At The Village Voice, Graham Rayman takes a comprehensive look at the crime stats in our "crime-free" city, particularly at the 9th Precinct and LES... Here are some excerpts from his article:
Compared to the high-crime years of the late '80s and early '90s, the Lower East Side has far fewer serious reported crimes, according to police statistics. Of the four precincts, only the 9th Precinct showed an overall increase in crime last year, with increases in assault, grand larceny, and rape, and a big jump in burglary. The 5th, 7th, and 13th precincts, meanwhile, all showed overall declines.
On the other hand, comparing 2008 to 2009, there were some increases here and there. Felony assaults in the 7th Precinct jumped by 40 percent last year. Grand larcenies increased, as did rapes. Assaults in the 5th Precinct were up compared to 2007. And the 13th Precinct saw a rise in burglaries.
The number of neighborhood kids 15 or younger sent to the city juvenile justice system rose from 38 in 2008 to 54 in 2009. Typically, about half of those admissions were on robbery or assault charges.
The Voice also obtained misdemeanor arrest numbers for the four precincts, which show overall increases from 2006 to 2008 — largely fueled by jumps in burglary and larceny offenses, along with a significant increase in low-level marijuana busts.
For example, misdemeanor arrests in the 9th Precinct jumped by almost 25 percent between 2006 and 2008, largely as a result of burglary and theft cases. Misdemeanor arrests in the 5th Precinct rose by about 20 percent, largely on theft offenses.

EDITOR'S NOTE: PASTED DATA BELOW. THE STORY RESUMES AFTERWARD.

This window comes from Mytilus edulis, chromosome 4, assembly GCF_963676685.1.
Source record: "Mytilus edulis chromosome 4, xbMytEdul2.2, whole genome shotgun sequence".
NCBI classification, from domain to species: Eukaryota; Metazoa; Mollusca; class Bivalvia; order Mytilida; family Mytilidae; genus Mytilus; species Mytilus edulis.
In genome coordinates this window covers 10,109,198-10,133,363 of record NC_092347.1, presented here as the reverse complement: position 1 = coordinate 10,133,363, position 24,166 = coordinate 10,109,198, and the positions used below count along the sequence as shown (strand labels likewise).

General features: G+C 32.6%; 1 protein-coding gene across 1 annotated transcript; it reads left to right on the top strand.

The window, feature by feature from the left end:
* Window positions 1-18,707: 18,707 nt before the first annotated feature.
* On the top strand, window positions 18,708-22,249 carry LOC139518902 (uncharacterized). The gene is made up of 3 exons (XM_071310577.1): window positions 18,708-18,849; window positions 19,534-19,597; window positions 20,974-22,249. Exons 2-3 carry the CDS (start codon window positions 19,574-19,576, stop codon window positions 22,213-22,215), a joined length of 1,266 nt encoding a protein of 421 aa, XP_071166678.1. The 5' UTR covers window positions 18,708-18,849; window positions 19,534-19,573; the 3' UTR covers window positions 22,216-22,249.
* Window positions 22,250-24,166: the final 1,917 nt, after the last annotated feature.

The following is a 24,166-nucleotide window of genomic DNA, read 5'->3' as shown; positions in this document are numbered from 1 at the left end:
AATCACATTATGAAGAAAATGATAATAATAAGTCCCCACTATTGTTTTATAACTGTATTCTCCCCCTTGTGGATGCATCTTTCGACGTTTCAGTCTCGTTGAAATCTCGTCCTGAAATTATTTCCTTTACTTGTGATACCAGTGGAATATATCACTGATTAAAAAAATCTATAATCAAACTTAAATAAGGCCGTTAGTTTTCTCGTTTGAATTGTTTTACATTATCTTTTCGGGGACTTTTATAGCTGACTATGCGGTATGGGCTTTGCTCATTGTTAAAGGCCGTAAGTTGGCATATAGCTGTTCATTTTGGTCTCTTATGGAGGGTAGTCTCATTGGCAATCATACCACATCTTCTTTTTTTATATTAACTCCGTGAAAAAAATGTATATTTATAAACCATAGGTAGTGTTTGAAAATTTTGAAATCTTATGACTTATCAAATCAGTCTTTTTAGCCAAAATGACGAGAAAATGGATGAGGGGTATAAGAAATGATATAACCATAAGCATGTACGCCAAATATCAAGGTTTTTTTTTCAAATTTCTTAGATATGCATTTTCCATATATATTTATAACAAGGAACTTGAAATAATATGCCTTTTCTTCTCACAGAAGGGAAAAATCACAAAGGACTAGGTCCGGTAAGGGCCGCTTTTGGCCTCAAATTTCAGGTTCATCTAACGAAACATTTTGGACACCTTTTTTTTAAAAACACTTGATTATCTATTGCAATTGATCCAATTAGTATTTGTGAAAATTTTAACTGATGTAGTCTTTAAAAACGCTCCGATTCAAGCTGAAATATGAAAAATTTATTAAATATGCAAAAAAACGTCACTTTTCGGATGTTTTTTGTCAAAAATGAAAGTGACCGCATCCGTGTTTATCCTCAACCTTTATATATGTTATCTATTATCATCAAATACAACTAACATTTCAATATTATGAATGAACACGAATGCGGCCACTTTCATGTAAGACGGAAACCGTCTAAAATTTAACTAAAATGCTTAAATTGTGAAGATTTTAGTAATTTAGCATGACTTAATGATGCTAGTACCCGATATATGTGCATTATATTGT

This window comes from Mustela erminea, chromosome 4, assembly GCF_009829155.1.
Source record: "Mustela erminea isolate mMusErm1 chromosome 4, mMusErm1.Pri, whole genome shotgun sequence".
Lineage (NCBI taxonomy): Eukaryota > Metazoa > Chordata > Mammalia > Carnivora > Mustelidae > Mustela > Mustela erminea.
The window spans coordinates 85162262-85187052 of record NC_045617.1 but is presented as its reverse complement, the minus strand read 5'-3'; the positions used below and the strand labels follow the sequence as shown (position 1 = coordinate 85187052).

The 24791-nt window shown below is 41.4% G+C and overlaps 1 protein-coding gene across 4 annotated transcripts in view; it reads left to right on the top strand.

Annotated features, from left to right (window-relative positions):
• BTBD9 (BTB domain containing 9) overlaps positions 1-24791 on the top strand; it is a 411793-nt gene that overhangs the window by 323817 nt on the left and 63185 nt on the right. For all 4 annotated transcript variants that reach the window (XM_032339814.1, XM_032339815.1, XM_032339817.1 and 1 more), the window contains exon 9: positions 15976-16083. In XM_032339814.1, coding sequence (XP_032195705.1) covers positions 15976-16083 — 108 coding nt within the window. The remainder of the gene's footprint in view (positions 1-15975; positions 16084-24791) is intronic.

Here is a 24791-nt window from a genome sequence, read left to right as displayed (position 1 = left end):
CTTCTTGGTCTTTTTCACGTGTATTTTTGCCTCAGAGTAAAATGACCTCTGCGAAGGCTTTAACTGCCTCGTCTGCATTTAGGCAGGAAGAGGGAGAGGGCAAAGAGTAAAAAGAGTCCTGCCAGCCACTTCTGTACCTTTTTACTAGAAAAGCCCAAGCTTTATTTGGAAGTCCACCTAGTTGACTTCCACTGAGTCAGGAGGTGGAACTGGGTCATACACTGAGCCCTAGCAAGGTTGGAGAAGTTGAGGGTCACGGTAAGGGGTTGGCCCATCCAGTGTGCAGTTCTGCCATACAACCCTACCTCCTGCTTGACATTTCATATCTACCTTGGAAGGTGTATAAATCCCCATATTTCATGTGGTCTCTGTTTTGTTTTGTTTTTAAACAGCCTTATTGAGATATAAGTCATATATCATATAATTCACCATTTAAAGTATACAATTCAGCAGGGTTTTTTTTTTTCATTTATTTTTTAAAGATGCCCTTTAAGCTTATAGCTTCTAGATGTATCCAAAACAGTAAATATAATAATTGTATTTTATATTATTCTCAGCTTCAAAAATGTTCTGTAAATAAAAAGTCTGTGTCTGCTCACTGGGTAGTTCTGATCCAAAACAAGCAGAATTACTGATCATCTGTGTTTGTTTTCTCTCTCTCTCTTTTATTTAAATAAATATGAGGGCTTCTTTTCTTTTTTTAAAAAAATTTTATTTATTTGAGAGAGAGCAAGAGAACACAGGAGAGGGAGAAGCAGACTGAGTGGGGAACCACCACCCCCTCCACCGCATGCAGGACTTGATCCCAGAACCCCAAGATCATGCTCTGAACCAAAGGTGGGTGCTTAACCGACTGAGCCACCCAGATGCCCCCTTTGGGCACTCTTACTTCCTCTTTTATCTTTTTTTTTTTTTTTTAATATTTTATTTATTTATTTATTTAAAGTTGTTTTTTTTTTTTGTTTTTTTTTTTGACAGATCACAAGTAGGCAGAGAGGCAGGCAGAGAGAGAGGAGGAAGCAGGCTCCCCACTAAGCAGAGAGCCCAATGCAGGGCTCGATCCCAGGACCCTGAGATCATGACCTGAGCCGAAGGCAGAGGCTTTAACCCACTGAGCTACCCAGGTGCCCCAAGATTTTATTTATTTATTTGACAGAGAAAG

Overall, the numbers present a picture of relative order compared to the bad old days. But if you ask around the neighborhood, you'll find a pretty strong perception that things have worsened over the past year, particularly as a result of these loosely organized groups of teens and young men who identify with a given public housing project or city block.
"We certainly saw an upsurge in the past couple of years of the presence of gangs," says Matthew Guldin, a lifelong educator who retired as dean of students for a Lower East Side high school last June. "You knew it was there. I think some of it has to do with the economic downturn. The crisis always comes first in the poorest neighborhoods. With fewer jobs available for teens, parents being laid off, and schools and community agencies losing funding, there are fewer positive options available to engage teenagers during the after-school hours. And I think YouTube, MySpace, texting, the communications technology, exacerbates it."
Previously on EV Grieve:
9th Precinct sees slight increase in overall crime for year; 74 of 76 NYC police precincts see lower numbers
The Post notes a "90 PERCENT SURGE IN BURGLARIES" in the East Village
In response to recent violence in the East Village: Alphabet City Neighbors